Court rules “headlines are literary works”
In a judgment which will warm every sub’s cockles, the Court of Appeal yesterday confirmed an earlier ruling that headlines are “separate literary works” that, for purposes of copyright etc, should be considered independent of the story they sit on.
The court threw out an appeal by news parasite Meltwater, which provided a paid-for headline-scraping service to clients in the PR industry. The original action against the company had been brought by all the main Fleet Street newspaper groups, except News International, under the aegis of the Newspaper Licensing Agency, who successfully argued last year that Meltwater required a Web Database Licence (WDL) to aggregate and sell the list of spider-grabbed headlines, and that its customers required a Web End User Licence (WEUL) to use that information for commercial purposes.
Meltwater and the Public Relations Consultants Association (PRCA), a conglomeration of Meltwater subscribers, appealed against the original ruling by Proudman J. Meltwater at first contended it did not need a WDL to carry on its business, though it later relented and got one. One of the conditions of the WDL requires that the holding company’s customers each need a WEUL. The PRCA argued that no, they didn’t. Mrs Justice Proudman found against them, saying:
“The headlines are often striking and substantial, both in terms of content and in terms of length. They are not usually written by the journalists who write the underlying articles but by editorial staff whose specific functions include the composition of headlines. The ability to compose a headline is a valuable and discrete skill and courses exist to teach it. Headlines require skill in order to fulfil the objective of capturing the reader’s attention and inducing them to read the article. Thus a headline frequently has some emotional or sentimental ‘hook’, it may contain a pun, it may summarise the content of the article to which it relates. The process of final selection of a headline is separate from the selection of the article. Often a number of options will be proposed and the decision will be taken by a senior editor. Occasionally the article will be tailored to fit the headline.”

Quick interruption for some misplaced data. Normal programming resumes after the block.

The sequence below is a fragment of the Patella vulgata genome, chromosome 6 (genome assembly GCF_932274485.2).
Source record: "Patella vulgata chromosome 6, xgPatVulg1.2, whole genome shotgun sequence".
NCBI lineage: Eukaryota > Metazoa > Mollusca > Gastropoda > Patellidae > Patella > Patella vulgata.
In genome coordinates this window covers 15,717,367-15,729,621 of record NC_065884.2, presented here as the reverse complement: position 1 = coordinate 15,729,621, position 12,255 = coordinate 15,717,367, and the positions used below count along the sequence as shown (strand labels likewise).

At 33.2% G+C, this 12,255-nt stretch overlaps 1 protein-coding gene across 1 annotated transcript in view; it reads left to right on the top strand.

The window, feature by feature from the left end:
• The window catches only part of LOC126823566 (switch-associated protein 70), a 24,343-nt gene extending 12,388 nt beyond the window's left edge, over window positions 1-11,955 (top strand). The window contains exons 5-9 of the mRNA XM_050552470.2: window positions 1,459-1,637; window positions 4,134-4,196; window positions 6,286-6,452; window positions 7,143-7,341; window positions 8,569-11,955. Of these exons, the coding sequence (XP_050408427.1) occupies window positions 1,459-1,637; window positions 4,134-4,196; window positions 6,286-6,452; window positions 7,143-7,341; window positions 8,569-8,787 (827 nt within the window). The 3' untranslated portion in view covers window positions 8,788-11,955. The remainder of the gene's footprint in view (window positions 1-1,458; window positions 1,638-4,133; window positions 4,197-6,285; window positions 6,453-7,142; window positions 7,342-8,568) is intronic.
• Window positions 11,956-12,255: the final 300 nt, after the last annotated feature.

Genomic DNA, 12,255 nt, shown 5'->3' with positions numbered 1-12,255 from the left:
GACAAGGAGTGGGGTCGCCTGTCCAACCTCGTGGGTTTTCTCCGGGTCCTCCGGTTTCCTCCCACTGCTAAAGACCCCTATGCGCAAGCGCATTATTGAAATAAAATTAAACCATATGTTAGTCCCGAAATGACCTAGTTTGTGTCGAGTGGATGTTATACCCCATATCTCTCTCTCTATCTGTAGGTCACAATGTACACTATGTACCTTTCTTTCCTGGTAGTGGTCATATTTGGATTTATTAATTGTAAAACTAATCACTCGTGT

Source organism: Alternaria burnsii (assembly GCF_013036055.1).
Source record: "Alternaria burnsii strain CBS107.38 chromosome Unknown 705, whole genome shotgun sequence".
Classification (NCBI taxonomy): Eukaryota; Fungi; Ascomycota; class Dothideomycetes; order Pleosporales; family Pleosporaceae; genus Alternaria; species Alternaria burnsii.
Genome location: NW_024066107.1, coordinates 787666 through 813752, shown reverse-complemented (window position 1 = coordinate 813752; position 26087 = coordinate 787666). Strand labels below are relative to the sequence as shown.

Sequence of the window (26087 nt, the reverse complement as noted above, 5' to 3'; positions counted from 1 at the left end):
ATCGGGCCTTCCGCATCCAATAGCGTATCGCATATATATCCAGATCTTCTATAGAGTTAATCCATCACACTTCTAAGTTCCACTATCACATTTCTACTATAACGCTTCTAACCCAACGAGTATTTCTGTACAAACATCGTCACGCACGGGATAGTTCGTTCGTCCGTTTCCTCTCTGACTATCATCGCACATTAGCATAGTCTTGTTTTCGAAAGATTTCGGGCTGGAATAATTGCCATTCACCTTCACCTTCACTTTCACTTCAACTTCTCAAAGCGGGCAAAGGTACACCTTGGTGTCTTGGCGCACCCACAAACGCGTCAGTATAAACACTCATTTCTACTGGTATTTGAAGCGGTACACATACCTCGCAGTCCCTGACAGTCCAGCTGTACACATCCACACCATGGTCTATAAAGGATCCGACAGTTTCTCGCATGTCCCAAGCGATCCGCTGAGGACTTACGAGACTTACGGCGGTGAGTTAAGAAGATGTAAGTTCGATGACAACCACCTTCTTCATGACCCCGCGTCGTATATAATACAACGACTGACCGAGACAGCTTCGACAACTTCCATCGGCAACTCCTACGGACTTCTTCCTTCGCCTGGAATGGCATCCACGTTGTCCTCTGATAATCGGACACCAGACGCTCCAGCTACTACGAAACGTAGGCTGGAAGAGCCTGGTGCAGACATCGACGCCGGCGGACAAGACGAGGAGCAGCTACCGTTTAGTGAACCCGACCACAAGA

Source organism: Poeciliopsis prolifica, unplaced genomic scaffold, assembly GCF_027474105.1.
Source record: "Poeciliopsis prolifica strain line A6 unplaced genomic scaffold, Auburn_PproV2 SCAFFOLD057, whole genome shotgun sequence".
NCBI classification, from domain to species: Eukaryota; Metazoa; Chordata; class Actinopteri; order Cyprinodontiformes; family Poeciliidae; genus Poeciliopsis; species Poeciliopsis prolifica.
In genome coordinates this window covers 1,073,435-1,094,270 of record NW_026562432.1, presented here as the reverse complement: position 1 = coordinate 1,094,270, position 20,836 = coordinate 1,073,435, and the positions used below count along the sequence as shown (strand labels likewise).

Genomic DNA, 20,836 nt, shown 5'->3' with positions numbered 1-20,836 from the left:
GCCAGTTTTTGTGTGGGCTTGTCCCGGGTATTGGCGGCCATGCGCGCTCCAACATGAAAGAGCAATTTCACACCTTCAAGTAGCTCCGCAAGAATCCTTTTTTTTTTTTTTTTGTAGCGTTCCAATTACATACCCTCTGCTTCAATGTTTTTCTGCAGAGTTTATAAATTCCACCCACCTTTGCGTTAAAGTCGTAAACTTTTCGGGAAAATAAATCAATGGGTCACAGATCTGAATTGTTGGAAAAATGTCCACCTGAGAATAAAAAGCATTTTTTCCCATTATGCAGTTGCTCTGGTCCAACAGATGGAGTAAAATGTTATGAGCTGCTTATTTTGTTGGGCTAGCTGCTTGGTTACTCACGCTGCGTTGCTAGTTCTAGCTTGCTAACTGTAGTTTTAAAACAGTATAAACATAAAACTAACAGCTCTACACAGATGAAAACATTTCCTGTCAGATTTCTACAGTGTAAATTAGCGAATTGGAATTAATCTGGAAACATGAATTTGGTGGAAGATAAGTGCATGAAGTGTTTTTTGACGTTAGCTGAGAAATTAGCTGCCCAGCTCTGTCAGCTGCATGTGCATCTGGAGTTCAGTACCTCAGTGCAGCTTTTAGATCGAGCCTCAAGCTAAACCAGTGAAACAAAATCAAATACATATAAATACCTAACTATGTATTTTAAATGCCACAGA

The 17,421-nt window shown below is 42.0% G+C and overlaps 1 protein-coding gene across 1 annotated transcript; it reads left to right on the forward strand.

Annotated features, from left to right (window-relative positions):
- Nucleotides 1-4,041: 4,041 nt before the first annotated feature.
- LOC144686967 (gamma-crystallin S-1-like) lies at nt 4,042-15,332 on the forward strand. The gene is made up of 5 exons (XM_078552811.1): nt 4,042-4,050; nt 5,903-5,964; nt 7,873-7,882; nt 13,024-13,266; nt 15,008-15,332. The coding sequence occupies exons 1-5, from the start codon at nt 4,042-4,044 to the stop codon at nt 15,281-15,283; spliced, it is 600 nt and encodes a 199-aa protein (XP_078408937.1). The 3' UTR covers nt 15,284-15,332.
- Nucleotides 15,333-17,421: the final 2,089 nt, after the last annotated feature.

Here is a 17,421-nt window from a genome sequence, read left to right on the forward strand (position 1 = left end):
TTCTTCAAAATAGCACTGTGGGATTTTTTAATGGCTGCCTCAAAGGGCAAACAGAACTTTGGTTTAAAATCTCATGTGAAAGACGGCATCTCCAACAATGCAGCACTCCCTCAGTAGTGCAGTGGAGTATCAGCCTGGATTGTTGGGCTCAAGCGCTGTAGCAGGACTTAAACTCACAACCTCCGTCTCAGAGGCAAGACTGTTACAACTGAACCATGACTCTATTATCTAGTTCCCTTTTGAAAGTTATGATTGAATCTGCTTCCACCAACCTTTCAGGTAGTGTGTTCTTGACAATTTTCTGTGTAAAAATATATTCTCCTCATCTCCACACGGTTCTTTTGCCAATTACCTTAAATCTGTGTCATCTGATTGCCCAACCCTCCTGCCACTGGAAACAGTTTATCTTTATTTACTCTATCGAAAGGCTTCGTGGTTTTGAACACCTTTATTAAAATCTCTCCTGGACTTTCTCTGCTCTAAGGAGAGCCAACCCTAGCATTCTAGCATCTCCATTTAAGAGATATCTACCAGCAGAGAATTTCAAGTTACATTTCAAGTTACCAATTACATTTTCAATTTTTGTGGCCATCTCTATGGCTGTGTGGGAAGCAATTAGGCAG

She also noted:
“…headlines involve considerable skill in devising and they are specifically designed to entice by informing the reader of the content of the article in an entertaining manner.”
These views were yesterday upheld by the Chancellor of the High Court, Sir Andrew Morritt, with Lord Justice Jackson and Lord Justice Evans. Rejecting the PRCA’s argument that Meltwater customers fell into the category of those exempt from needing a WEUL – a group exempt for purposes of criticism – they said no such exemption applied, because Meltwater made no attempt to analyse or interpret the headlines it sent out.
The copies created on the end-user’s computer are the consequence of the end-user opening the email containing Meltwater News, searching the Meltwater website or accessing the Publisher’s website by clicking on the link provided by Meltwater.
The Lord Chancellor went on to praise Proudman J’s “clear, careful and comprehensive judgment”. Hear-hear!
It’s certainly cheering to know we subs have friends in high places in the judiciary. Just wish we had more of them in the newsrooms.
The full ruling is here. Note the ruling only applies to commercial users. It doesn’t apply to us impecunious amateur bloggers.